Can’t prove love through documents - GulfToday

Can’t prove love through documents

Shaadaab S. Bakht


Shaadaab S. Bakht, who worked for famous Indian dailies The Telegraph, The Pioneer, The Sentinel and wrote political commentaries for, is Gulf Today’s Executive Editor.


Demonstrators display placards during a protest against the Citizenship Amendment Bill in Ahmedabad. Reuters/ File


There was a sense of swirling unease because he hadn’t slept for days following a week of communal clashes in which many were injured. His nights were becoming darker and longer for he thought that long knives were still out and shining.

His friends, who loved him and belonged to a different religious denomination, told him that his fears were exaggerated and he should sleep in peace. They told him the worst was over. They were right, thankfully. This tale about communalism was my grandfather’s conversational staple.

Some months ago my nights too turned unusually long when I read about the government’s decision to prepare a list of Indian citizens through a new law called the Citizenship Amendment Act (CAA). I was born at home and have no birth certificate. What will I do? I asked myself. I was left worried.

He introduced me to another Brahmin, who went on to greatly influence the way I now look at life…

Also hurt, because from kindergarten to grade XI I had only one close friend, Nagendra Singh. He always came first and I always followed him. In college, a Brahmin classmate and I did everything together. We didn’t bother about our different beliefs. He almost played my moral compass. He introduced me to another Brahmin, who went on to greatly influence the way I now look at life and tackle its trepidations that often arrive unannounced. We always walked the same path.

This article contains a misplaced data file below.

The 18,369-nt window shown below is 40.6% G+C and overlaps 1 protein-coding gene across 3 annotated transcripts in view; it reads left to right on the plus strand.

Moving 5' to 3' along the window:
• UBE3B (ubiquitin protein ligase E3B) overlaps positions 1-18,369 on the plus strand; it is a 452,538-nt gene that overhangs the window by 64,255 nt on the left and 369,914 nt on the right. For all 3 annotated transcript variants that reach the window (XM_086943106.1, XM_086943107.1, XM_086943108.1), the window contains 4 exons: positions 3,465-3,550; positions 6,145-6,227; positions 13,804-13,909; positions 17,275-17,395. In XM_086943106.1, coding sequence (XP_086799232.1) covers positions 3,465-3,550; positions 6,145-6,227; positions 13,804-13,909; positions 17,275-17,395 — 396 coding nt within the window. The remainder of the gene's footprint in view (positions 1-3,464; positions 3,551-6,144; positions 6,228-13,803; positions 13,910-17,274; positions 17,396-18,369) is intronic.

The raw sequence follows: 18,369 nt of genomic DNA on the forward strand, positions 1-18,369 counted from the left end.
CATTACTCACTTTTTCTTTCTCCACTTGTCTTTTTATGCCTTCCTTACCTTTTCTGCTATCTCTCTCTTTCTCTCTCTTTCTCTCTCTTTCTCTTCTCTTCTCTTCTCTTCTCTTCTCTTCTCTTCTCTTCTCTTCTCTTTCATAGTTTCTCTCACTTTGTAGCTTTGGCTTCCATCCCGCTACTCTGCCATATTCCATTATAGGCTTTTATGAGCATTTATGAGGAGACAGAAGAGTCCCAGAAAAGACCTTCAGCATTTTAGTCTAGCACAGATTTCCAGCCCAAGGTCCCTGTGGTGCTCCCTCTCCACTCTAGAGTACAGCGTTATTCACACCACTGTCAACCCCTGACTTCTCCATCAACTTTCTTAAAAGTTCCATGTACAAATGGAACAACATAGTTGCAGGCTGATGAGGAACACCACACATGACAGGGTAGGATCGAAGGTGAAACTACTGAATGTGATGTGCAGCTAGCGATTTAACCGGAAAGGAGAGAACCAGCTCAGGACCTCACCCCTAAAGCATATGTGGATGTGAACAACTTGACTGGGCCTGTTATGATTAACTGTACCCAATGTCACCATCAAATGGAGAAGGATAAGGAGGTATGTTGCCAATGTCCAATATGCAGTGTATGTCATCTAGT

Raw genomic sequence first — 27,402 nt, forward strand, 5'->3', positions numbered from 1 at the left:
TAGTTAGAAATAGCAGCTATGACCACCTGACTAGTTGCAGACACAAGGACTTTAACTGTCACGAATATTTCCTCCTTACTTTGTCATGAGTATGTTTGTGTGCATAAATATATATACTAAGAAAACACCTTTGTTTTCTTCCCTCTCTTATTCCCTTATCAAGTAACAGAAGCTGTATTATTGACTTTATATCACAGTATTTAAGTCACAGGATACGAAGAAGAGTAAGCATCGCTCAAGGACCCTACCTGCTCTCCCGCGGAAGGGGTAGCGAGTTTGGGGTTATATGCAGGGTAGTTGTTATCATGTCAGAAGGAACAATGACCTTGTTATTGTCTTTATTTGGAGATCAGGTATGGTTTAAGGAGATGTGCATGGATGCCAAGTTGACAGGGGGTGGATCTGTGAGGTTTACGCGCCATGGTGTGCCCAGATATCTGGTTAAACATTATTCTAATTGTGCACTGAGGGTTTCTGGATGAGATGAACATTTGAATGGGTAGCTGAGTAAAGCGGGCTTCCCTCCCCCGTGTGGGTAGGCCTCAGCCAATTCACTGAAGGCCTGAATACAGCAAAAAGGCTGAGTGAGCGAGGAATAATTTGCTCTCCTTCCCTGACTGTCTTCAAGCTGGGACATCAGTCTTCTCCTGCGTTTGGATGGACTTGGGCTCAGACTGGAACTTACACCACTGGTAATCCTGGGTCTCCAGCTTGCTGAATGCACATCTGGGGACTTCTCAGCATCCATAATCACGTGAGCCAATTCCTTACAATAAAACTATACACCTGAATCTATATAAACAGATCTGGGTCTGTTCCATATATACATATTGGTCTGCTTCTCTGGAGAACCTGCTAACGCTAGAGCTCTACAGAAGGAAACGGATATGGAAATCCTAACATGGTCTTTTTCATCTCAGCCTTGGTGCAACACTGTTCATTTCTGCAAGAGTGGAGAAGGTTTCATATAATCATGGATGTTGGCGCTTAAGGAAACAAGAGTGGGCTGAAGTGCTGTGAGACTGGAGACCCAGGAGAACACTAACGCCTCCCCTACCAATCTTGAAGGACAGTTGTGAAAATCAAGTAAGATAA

And now I have to establish that I am an Indian. That makes me very sad.  

I had the mortification of shouldering my grandfather, my grandmother, my young father and my mother to their last resting places, but they too had no birth certificates to prove they were born in India. What will I do? I again asked myself. They didn’t change sides when India was partitioned because they were very happy. They didn’t know that there would be a day when their descendants would be asked to prove that their ancestors were Indians after having wallowed in its soil for a century.

The new law allows Hindus, Christians and other religious minorities, who are in India illegally, to become citizens if they can show they were persecuted because of their religion in Muslim-majority Bangladesh, Pakistan and Afghanistan. Prime Minister Narendra Modi has defended the law as a humanitarian gesture.
But I am feeling relaxed after Modi clarified that the CAA is not meant for Indian citizens but for the refugees.

“… Some educated urban Naxals are spreading this rumour that all Muslims will be sent to detention centres. ‘Ye jhhut hai, ye jhhut hai, ye jhhut hai’ (These are lies),” he said.
“The law does not impact 1.3 billion Indians, and I must assure the Muslim citizens of India that this law will not change anything for them,” said Modi.

Legal or illegal, the problem is that I don’t want to leave Kolkata because I love Kolkata and that’s because my parents are buried there. But how do I prove my love because I am woefully disadvantaged by the fact that my heart doesn’t have a tongue.

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